BT workers have voted to strike in protest at their planned transfer to corporate reseller Computacenter in an outsourcing deal. The action could do serious damage to the outsourcing industry, according to experts.
The 436 BT employees were asked by the Communications Workers Union (CWU) whether they would be prepared to take part in industrial action. A total of 227 voted yes, with 52 saying no and the remaining 157 abstaining.
Robert Morgan, chief executive at outsourcing company Morgan Chambers, said: "This is a very sad day for outsourcing and could set it back a couple of years.
"The deal will definitely go ahead but [BT] will have to pay more for the deal and Computacenter will have a management challenge."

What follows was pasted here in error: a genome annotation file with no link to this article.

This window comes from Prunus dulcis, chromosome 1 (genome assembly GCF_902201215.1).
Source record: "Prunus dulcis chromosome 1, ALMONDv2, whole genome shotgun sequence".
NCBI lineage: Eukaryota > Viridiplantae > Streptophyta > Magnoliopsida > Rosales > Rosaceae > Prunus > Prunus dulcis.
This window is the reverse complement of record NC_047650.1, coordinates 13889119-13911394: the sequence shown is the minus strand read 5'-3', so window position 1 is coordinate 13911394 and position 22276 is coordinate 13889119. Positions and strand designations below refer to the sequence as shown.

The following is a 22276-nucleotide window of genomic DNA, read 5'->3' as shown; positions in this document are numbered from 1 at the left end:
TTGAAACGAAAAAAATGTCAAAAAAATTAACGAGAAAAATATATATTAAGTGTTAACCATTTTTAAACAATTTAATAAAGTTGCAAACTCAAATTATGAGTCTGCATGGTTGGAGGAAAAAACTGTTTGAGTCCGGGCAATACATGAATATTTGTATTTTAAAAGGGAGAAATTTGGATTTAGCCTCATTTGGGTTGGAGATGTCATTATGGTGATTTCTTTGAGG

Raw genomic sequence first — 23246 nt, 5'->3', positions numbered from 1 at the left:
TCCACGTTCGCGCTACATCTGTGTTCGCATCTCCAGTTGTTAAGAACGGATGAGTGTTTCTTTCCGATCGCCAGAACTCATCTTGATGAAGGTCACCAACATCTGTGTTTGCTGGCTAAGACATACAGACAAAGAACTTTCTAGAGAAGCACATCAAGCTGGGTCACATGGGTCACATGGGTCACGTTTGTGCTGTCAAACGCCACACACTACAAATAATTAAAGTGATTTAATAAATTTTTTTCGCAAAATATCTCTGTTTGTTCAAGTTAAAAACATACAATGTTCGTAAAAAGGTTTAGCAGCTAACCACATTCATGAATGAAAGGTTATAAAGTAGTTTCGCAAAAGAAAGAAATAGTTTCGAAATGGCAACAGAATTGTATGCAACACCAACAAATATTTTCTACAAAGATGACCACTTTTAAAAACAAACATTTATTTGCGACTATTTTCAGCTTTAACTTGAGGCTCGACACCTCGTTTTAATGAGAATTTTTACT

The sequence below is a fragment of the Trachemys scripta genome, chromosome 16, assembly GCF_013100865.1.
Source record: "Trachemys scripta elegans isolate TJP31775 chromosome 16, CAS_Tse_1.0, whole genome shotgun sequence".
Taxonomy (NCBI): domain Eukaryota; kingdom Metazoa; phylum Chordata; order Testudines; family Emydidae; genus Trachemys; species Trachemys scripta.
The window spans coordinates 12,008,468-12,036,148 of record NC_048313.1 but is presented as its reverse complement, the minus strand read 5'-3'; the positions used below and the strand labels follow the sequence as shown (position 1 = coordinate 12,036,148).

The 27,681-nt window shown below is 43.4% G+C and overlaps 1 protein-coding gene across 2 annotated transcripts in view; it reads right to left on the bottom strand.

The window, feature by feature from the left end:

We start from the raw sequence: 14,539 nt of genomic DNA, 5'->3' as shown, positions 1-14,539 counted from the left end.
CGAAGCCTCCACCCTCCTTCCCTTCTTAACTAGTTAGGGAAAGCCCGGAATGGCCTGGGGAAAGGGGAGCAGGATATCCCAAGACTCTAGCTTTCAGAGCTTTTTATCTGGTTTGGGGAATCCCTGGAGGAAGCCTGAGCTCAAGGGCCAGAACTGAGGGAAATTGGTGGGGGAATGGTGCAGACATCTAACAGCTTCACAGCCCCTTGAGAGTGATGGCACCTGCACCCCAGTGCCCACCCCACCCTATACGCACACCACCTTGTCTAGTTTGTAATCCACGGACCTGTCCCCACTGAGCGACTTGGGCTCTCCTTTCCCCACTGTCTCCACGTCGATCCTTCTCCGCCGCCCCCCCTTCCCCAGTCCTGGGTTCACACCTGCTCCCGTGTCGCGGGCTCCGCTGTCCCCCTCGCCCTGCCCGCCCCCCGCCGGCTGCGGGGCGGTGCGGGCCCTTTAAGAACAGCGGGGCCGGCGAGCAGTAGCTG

He explained that the news could dissuade businesses from outsourcing because of possible bad publicity and employee problems.
The vote will now be discussed at a CWU executive meeting with the result expected later today (Tuesday).
Ian Cuthbert, assistant secretary at the CWU, said that the number of those who abstained "does reflect a degree of uncertainty, but that the majority that voted said yes to a strike".
Morgan explained: "It is unusual for it to have got to a point where there could be a strike ballot called, and even more unusual to get to a point where the majority say yes.
"The blame lies with [BT] because it did not engage the workers and workers' council at an early enough stage to show them the opportunities."
He added that the workers that are to be transferred should have been given a better and more focused career path at Computacenter.
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